Thursday, January 26, 2012

A Dose Of Agapi

I am biased. No doubt. You'll find most Greeks are. There is an affinity we hold for each other. Meet someone and find out they too share your heritage and you are already friends. As a child it drove me crazy. My father would point out this person and that person who had achieved some notoriety and add with great pride, a wink and a smile, "You know, Joanne, he's Greek." As if no matter what they had to say, whether I agreed with their view or not, it didn't matter, because now we were bound.

I didn't understand it. I found it lacking in judgment. Shouldn't we know more about the person than just that their last name is equally difficult to pronounce much less spell for the average person? But now I get it. In these last months since I released my novel, I have reached out to Greeks as far and wide as Australia and have felt that bond and connection that I chastised my father about.  As an adult, I too have fallen into his rhythm. I meet someone who I discover has genetic ties to Greece and I do as my friend Agapi would say, unbind my heart a little more easily.

I'm not sure the reason, because in all honesty, just being Greek is not enough to want to call someone your friend. But I do think there is something different for Greeks. Maybe it goes back to the long illustrious history, the philosophers and astronomers and great mathematicians of ancient Greece or my favorite, the Greek Gods and Goddesses. It is different to be Greek. A flavor that is more unique than just the combination of nuts and honey and cinnamon that create a baklava. It's a different brand of wisdom influenced by a culture that has stood the test of time.

Which brings me back to my friend Agapi Stassinopoulous. I met Agapi  this past summer in San Diego at a conference I attended where Agapi spoke. I liked her immediately. Not just because she was Greek, although there is no doubt that was our immediate point of connection, but because it was obvious from how she spoke and her energy that this was a woman who lived authentically and joyously and with an open heart. I learned of her new book which would soon be published and was honored when she asked me to read a galley copy.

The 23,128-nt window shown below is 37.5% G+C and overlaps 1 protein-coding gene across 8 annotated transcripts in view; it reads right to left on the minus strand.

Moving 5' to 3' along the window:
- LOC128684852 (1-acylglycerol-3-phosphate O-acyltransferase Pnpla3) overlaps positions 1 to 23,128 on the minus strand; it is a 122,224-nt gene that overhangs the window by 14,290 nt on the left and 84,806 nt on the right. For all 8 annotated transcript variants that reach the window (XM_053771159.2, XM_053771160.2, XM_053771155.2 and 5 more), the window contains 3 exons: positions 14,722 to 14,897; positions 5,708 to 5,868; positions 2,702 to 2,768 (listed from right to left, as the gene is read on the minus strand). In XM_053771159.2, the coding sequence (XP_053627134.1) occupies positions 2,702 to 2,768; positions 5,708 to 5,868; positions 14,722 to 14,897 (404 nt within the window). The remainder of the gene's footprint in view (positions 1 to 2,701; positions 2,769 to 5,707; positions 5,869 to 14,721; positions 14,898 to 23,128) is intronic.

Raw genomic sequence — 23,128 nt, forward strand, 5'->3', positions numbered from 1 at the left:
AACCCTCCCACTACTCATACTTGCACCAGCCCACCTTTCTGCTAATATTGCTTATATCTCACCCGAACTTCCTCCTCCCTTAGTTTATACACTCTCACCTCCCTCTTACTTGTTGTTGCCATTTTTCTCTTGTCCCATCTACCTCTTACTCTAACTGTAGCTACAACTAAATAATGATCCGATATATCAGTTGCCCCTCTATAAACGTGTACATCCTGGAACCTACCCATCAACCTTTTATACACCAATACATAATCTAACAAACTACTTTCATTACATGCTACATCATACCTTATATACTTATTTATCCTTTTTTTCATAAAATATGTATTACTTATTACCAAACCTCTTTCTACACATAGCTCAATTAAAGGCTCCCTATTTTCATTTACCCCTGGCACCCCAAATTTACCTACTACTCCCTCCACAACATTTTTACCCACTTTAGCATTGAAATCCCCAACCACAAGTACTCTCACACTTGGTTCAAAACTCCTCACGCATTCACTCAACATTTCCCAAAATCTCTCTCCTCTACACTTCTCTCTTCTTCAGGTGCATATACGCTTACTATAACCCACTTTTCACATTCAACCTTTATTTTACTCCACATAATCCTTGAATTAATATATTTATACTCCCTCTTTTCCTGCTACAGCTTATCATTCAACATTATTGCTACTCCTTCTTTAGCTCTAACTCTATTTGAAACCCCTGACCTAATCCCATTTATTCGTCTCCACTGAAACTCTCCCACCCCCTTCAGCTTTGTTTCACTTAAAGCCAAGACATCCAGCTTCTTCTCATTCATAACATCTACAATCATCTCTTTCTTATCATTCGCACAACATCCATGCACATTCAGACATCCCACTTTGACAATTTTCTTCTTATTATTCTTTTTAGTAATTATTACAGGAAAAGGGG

When you read another's writing, whether it is fiction, or in the case of Unbinding the Heart, A Dose of Greek Wisdom, Generosity and Unconditional Love,  a memoir, you learn a lot about the person. You can tell authentic writing from pretending to be authentic. You can tell the difference from someone who walks from what they speak or who prefers to merely point you on the path they think you should travel.

Agapi in Greek means unconditional love, and that is what you will feel when you read this memoir. Her love for life, and for helping others jumps off the pages as she entertains and enlightens with her insight and subtle humor. Agapi is the real deal.  She writes of living with an open heart and she demonstrates it, never negating how the world wants to make that difficult. Reading this memoir you will feel like she has invited you to sit with her awhile under the shade of an umbrella at one of those beautiful outdoor cafes in Santorini, nibbling on fresh feta and tomatoes, sipping a glass of wine, with that magical blue of the Aegean as a backdrop for the stories she shares of her journey thus far.

So yes, if this sounds biased it is. But my bias is supported by this captivating read.  Unbinding The Heart, A Dose of Greek Wisdom, Generosity and Love,  is now available for sale. I encourage you to pick up a copy. You will not be disappointed.

Thursday, January 19, 2012

Why I Hate Goal Writing

I hate goals.

There I said it. January is almost over and the airwaves, newspapers, magazines and blogs have been flooded with  conversation about setting this goal or that goal.  Every time I hear the word I cringe. It's not that I don't like or believe in the practice of getting clear on what you want to create and setting time frames. I do. I advocate it. I've written about it many times. It's the word goal I detest. Which is why I avoid it.